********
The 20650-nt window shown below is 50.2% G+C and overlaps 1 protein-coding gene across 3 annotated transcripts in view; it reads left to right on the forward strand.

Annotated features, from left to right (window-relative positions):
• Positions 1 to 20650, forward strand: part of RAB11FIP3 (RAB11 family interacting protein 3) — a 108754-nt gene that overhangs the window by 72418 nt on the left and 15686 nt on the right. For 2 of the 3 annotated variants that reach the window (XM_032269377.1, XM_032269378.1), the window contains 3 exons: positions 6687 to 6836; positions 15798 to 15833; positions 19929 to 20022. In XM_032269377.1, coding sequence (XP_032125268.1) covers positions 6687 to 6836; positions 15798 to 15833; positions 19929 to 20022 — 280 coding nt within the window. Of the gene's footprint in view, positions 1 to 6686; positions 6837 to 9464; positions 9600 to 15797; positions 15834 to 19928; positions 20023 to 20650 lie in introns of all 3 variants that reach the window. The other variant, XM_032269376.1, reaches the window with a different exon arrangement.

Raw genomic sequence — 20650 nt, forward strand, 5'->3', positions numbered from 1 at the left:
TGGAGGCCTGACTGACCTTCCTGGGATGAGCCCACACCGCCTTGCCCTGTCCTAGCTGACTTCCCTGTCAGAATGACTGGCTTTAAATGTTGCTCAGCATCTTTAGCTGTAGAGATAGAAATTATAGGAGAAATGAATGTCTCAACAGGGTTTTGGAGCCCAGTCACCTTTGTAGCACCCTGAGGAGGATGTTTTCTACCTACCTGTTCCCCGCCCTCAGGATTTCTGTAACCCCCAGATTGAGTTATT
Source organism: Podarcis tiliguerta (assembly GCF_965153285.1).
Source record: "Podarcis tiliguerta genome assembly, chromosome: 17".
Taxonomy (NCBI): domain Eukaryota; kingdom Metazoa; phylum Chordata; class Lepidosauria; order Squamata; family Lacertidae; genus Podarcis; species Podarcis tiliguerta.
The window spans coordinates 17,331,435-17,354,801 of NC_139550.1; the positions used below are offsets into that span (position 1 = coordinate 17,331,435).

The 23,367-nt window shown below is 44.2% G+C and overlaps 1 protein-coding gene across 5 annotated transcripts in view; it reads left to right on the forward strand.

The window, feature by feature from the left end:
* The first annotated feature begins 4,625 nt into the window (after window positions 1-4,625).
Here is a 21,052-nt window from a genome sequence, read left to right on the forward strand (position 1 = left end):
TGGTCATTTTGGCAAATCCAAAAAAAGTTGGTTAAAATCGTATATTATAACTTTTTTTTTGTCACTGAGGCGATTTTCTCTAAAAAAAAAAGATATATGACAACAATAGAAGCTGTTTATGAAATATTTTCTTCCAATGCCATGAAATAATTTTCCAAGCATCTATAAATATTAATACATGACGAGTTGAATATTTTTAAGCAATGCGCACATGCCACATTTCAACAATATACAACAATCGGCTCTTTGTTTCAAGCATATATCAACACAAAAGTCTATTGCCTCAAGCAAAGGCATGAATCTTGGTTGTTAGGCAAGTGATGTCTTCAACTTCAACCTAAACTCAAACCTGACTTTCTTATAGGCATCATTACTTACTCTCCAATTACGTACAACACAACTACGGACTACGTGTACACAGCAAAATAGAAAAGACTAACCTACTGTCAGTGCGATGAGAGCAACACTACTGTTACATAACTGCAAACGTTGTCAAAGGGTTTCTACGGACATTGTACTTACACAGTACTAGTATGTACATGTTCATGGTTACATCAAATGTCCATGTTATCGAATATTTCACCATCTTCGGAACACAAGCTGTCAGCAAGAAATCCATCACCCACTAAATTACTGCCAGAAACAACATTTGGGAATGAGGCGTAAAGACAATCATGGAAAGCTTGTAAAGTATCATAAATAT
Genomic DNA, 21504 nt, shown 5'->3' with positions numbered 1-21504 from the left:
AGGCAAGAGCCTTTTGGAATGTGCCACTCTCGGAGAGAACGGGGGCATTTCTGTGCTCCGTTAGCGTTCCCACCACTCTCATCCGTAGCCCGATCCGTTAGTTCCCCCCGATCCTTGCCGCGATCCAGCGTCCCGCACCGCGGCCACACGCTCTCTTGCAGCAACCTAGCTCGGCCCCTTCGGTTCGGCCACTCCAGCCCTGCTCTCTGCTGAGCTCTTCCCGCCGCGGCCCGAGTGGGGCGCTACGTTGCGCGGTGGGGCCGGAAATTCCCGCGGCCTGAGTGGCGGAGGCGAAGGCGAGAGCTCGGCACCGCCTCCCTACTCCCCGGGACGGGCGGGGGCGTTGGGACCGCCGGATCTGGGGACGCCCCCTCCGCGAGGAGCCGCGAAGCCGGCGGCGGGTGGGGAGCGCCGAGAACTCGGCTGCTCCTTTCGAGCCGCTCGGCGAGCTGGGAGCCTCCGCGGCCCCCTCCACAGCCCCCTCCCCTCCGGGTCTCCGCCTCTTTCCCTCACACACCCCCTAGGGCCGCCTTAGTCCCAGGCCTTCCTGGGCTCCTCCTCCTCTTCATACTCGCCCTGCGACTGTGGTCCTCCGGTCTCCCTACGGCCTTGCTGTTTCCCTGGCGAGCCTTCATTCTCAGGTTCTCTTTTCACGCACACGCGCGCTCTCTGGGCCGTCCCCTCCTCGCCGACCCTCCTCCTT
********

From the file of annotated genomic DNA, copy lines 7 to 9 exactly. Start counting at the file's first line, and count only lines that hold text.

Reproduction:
Source record: "Podarcis tiliguerta genome assembly, chromosome: 17".
Taxonomy (NCBI): domain Eukaryota; kingdom Metazoa; phylum Chordata; class Lepidosauria; order Squamata; family Lacertidae; genus Podarcis; species Podarcis tiliguerta.
The window spans coordinates 17,331,435-17,354,801 of NC_139550.1; the positions used below are offsets into that span (position 1 = coordinate 17,331,435).